It would always be a question of fact and degree as to whether the connection was sufficiently strong to overcome the general rule that the place of employment was decisive. The question whether, on given facts, a case fell within the scope of section 94(1) was a question of law, but was also a question of degree (see [27]-[29] of the judgment). The reason why an exception could be made in some cases was that the connection between Great Britain and the employment relationship was sufficiently strong to enable it to be presumed that, although the relevant individuals were working abroad, parliament had to have intended that section 94(1) ought to apply to them (see [28] of the judgment).

On the facts of the instant case, not as much importance would be attached by the court to the fact that the decision to dismiss the employee had been taken by an individual based in Cairo and the fact that, at the time of his dismissal, the operations in which the employee had been working were those of an associated company based in Germany, as would have been done if the company for which the employee had been working had not been a company associated with the employer. All of the other factors pointed towards Great Britain as the place with which, in comparison with any other, the employee's employment had the closer connection.

Whilst neither the proper law of the parties' contract, nor the reassurance given to the employee by the employer about the availability to him of UK employment law could be regarded as determinative, they were nevertheless relevant. The assurances and documentation given to the employee, together with the handling of matters relating to the termination of his employment by the employer's human resources department in Scotland all fitted into a pattern which pointed quite strongly to British employment law as the system with which the employee's employment had the closest connection.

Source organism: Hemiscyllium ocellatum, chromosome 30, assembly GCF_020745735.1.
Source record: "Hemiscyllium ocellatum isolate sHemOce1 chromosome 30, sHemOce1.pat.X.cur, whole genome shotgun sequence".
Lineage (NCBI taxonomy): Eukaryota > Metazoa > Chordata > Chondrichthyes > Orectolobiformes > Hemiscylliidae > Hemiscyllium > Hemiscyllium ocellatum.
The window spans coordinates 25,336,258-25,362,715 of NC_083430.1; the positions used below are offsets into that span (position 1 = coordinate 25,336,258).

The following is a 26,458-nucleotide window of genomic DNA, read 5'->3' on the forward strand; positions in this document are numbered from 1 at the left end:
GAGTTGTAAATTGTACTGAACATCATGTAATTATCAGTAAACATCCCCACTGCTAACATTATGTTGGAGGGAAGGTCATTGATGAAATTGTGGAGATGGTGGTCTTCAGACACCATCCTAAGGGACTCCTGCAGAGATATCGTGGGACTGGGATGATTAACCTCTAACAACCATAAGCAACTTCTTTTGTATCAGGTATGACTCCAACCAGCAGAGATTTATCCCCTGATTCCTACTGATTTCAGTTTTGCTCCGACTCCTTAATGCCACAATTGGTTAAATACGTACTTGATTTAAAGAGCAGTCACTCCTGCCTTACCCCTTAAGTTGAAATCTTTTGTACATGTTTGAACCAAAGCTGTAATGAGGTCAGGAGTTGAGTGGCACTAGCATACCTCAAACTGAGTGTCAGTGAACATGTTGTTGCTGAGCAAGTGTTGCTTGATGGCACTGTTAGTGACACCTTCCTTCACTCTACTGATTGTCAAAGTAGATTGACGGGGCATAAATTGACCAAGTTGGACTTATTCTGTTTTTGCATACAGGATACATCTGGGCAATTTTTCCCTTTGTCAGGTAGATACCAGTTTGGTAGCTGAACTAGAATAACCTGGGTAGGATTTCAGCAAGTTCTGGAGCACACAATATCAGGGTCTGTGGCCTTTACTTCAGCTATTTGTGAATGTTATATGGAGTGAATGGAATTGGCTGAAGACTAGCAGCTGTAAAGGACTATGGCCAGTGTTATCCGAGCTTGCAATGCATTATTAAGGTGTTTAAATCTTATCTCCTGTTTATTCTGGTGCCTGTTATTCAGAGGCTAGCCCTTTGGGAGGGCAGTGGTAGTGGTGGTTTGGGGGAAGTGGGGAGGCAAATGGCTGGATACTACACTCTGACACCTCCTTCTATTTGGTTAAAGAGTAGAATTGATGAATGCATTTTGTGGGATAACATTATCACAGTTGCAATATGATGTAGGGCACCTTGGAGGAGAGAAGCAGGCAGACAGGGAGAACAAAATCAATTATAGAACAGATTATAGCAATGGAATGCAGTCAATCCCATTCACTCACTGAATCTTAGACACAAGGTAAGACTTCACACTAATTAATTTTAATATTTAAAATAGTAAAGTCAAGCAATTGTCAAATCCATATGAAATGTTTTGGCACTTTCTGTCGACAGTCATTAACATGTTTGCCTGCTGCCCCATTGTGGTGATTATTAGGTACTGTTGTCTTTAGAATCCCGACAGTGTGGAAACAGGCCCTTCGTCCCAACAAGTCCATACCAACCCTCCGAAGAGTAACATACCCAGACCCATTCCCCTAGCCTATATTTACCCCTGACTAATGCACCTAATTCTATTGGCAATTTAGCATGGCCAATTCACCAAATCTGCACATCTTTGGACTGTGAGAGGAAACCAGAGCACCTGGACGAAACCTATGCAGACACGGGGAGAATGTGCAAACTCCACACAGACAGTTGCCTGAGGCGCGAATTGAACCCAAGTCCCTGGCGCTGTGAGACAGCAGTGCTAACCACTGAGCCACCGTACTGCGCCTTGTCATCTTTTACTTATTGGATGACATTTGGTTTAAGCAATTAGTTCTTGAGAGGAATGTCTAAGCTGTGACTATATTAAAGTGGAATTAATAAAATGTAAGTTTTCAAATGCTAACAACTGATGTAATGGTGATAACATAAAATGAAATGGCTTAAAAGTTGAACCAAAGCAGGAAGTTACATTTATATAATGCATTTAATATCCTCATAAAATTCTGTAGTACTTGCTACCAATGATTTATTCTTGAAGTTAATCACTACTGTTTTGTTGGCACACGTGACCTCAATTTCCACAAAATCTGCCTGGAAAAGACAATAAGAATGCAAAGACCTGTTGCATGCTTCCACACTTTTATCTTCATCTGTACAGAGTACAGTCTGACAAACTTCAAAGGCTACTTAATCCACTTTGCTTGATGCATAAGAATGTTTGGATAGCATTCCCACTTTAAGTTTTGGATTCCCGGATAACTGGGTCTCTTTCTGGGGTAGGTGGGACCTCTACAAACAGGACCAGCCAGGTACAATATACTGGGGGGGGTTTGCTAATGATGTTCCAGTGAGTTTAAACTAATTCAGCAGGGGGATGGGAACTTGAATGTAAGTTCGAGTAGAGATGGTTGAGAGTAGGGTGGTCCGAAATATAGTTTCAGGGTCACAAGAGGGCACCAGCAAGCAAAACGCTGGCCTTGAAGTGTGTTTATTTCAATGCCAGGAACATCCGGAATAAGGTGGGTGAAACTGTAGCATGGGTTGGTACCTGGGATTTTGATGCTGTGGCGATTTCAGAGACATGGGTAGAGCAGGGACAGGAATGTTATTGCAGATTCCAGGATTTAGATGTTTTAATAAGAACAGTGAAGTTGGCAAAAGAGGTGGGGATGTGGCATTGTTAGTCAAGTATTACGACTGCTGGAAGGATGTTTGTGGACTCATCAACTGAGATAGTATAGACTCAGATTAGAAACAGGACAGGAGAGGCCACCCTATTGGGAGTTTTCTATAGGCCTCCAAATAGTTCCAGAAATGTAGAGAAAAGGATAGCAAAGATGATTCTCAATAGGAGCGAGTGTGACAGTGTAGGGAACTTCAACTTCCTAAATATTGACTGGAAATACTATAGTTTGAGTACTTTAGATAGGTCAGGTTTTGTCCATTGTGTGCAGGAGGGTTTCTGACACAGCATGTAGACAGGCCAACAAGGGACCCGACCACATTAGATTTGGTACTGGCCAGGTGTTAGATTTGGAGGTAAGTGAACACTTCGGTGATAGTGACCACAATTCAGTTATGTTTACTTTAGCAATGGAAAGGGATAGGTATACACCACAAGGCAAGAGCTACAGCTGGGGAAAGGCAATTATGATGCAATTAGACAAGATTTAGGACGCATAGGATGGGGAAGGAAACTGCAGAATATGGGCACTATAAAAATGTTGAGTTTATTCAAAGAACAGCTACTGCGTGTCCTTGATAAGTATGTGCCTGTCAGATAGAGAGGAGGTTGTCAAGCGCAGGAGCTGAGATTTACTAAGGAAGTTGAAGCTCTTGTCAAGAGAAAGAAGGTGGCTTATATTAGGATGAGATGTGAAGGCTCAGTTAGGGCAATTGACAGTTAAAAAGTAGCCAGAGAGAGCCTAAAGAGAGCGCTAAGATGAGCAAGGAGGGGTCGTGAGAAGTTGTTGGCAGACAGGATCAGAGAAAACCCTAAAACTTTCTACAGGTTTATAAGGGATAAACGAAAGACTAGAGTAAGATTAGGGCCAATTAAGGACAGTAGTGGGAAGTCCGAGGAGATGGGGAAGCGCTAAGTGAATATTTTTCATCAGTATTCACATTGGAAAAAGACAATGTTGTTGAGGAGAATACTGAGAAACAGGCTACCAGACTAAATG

The fact that the employee's home was in Great Britain could not be dismissed as irrelevant. As the question was ultimately one of degree, considerable respect had to be given to the decision of the employment tribunal as the primary fact-finder. The test applied by the tribunal had been whether there was a substantial connection with Great Britain. It would have been better if the tribunal had asked itself whether the connection was sufficiently strong to enable it to be said that parliament would have regarded it as appropriate for the tribunal to deal with the claim.

However, it was plain from the reasoning of the tribunal that it would have reached the same conclusion had it applied that test. Accordingly, the tribunal had reached a conclusion which it had been entitled to reach. Section 94(1) of the act had to be interpreted as applying to the employee's employment and accordingly, the tribunal had jurisdiction to hear his claim (see [30], [32]-[35] of the judgment). The case would be remitted to the employment tribunal to deal with the merits of the employee's claim that he had been dismissed unfairly (see [36] of the judgment). Lawson v Serco Ltd [2006] 1 All ER 823 applied; Duncombe v Secretary of State for Children, Schools and Families [2011] All ER (D) 138 (Jul) applied. Decision of Court of Session 2010 Scot (D) 10/7 affirmed.

Aidan O'Neill QC and Christine McCrossan (instructed by Lefevre Litigation) for the employee; John Cavanagh QC (instructed by Paull & Williamsons) for the employer.